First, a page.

Breach Of Trust

Author: Andrew J. Bacevich
Publisher: Metropolitan Books
ISBN: 0805096035
Size: 11.56 MB
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A blistering critique of the gulf between America's soldiers and the society that sends them off to war, from the bestselling author of The Limits of Power and Washington Rules The United States has been "at war" in Iraq and Afghanistan for more than a decade. Yet as war has become normalized, a yawning gap has opened between America's soldiers and veterans and the society in whose name they fight. For ordinary citizens, as former secretary of defense Robert Gates has acknowledged, armed conflict has become an "abstraction" and military service "something for other people to do." In Breach of Trust, bestselling author Andrew J. Bacevich takes stock of the separation between Americans and their military, tracing its origins to the Vietnam era and exploring its pernicious implications: a nation with an abiding appetite for war waged at enormous expense by a standing army demonstrably unable to achieve victory. Among the collateral casualties are values once considered central to democratic practice, including the principle that responsibility for defending the country should rest with its citizens. Citing figures as diverse as the martyr-theologian Dietrich Bonhoeffer and the marine-turned-anti-warrior Smedley Butler, Breach of Trust summons Americans to restore that principle. Rather than something for "other people" to do, national defense should become the business of "we the people." Should Americans refuse to shoulder this responsibility, Bacevich warns, the prospect of endless war, waged by a "foreign legion" of professionals and contractor-mercenaries, beckons. So too does bankruptcy—moral as well as fiscal.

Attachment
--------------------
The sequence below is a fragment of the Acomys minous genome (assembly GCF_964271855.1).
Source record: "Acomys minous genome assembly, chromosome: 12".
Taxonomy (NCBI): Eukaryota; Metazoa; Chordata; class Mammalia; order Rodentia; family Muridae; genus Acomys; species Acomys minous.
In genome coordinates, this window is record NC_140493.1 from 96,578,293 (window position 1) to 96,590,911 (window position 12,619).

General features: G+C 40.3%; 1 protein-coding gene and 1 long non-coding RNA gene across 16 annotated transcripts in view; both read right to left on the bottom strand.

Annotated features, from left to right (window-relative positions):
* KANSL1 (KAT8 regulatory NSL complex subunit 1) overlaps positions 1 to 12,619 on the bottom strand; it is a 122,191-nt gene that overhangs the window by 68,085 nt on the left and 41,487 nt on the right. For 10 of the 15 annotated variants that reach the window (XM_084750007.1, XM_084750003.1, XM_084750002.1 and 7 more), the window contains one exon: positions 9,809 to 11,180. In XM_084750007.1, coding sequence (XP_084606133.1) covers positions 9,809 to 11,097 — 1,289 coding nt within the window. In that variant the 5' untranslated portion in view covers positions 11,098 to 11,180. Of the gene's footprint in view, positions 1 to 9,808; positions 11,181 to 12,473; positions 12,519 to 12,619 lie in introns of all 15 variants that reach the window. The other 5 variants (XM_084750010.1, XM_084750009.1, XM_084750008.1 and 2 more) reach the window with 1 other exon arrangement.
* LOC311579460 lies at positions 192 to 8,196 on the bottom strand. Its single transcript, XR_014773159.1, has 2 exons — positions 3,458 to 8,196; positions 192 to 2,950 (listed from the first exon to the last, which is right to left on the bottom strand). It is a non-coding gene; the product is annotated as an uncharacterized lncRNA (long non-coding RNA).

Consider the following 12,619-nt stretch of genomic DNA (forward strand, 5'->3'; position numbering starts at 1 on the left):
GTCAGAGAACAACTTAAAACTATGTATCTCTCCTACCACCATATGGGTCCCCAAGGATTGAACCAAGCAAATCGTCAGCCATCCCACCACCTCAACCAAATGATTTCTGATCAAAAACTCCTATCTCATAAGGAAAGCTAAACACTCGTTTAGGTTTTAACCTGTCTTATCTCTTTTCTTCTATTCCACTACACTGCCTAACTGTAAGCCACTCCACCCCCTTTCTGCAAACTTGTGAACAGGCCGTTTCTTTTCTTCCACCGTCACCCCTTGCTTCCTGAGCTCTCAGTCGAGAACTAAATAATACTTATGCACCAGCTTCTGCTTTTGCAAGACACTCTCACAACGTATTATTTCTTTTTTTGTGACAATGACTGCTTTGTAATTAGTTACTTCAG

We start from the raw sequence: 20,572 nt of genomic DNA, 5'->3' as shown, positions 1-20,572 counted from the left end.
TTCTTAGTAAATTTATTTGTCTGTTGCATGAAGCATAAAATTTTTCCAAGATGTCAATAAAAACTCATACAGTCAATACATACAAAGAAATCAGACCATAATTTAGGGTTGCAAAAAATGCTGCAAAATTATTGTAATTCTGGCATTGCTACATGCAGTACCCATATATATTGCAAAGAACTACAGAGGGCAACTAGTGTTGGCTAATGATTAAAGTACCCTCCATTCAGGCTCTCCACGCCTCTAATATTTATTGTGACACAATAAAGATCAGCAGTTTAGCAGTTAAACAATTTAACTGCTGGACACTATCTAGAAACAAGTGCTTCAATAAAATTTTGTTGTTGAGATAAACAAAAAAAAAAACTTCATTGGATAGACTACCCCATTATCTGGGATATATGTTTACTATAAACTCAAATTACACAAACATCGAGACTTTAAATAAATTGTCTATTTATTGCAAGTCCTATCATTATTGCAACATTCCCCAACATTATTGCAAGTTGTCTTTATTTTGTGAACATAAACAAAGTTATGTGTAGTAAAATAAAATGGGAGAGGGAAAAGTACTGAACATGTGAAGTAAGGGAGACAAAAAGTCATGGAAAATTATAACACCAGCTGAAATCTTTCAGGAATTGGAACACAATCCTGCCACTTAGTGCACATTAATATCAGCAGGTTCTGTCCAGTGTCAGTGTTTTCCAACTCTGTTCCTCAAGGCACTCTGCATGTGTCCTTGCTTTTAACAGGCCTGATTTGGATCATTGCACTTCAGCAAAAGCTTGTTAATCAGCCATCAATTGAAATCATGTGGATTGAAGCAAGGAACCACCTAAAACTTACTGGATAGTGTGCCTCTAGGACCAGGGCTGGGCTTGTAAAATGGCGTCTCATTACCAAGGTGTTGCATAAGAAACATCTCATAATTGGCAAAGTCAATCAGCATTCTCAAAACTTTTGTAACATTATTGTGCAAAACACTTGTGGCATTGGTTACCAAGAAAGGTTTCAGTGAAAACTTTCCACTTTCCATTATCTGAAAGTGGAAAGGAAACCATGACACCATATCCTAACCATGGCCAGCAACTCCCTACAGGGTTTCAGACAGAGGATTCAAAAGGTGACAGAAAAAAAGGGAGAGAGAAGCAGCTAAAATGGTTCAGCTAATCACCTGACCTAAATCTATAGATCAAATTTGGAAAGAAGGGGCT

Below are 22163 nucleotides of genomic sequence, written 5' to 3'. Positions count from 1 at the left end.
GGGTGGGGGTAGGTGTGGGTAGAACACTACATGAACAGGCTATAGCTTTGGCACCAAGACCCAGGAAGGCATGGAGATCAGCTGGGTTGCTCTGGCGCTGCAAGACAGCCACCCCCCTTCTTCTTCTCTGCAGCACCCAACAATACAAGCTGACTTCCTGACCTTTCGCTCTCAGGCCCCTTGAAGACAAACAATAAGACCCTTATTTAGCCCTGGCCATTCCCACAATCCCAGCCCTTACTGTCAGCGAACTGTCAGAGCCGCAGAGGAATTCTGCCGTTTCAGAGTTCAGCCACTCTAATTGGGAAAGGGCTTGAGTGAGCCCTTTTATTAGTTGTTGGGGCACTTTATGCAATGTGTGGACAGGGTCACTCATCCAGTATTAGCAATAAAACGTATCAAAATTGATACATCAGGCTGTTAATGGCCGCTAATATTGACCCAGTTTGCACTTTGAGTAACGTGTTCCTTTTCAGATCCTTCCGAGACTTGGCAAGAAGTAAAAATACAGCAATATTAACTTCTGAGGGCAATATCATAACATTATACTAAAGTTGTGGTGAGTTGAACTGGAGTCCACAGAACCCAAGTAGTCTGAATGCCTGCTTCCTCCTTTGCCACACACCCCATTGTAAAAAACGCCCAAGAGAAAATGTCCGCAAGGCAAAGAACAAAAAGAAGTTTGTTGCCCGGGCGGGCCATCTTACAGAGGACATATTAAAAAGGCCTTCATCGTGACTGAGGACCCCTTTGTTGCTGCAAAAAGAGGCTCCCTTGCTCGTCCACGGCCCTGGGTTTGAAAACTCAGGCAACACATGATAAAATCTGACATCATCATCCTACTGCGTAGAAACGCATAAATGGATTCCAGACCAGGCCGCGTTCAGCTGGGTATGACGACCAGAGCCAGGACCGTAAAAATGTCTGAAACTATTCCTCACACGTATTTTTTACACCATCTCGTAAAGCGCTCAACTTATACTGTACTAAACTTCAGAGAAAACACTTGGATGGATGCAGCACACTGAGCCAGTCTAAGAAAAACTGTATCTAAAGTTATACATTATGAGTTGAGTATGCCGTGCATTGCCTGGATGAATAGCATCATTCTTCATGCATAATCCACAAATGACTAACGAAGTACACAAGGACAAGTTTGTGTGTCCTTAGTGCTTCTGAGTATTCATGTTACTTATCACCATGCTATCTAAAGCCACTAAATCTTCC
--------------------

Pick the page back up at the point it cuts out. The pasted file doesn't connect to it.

Washington Rules

Author: Andrew J. Bacevich
Publisher: Metropolitan Books
ISBN: 9781429943260
Size: 55.24 MB
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The bestselling author of The Limits of Power critically examines the Washington consensus on national security and why it must change For the last half century, as administrations have come and gone, the fundamental assumptions about America's military policy have remained unchanged: American security requires the United States (and us alone) to maintain a permanent armed presence around the globe, to prepare our forces for military operations in far-flung regions, and to be ready to intervene anywhere at any time. In the Obama era, just as in the Bush years, these beliefs remain unquestioned gospel. In Washington Rules, a vivid, incisive analysis, Andrew J. Bacevich succinctly presents the origins of this consensus, forged at a moment when American power was at its height. He exposes the preconceptions, biases, and habits that underlie our pervasive faith in military might, especially the notion that overwhelming superiority will oblige others to accommodate America's needs and desires—whether for cheap oil, cheap credit, or cheap consumer goods. And he challenges the usefulness of our militarism as it has become both unaffordable and increasingly dangerous. Though our politicians deny it, American global might is faltering. This is the moment, Bacevich argues, to reconsider the principles which shape American policy in the world—to acknowledge that fixing Afghanistan should not take precedence over fixing Detroit. Replacing this Washington consensus is crucial to America's future, and may yet offer the key to the country's salvation.

National Insecurity

Author: Melvin A. Goodman
Publisher: City Lights Books
ISBN: 0872865959
Size: 20.26 MB
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Former CIA analyst reveals why pumping more money into US military spending destabilizes both the economy and long-term national security

America S War For The Greater Middle East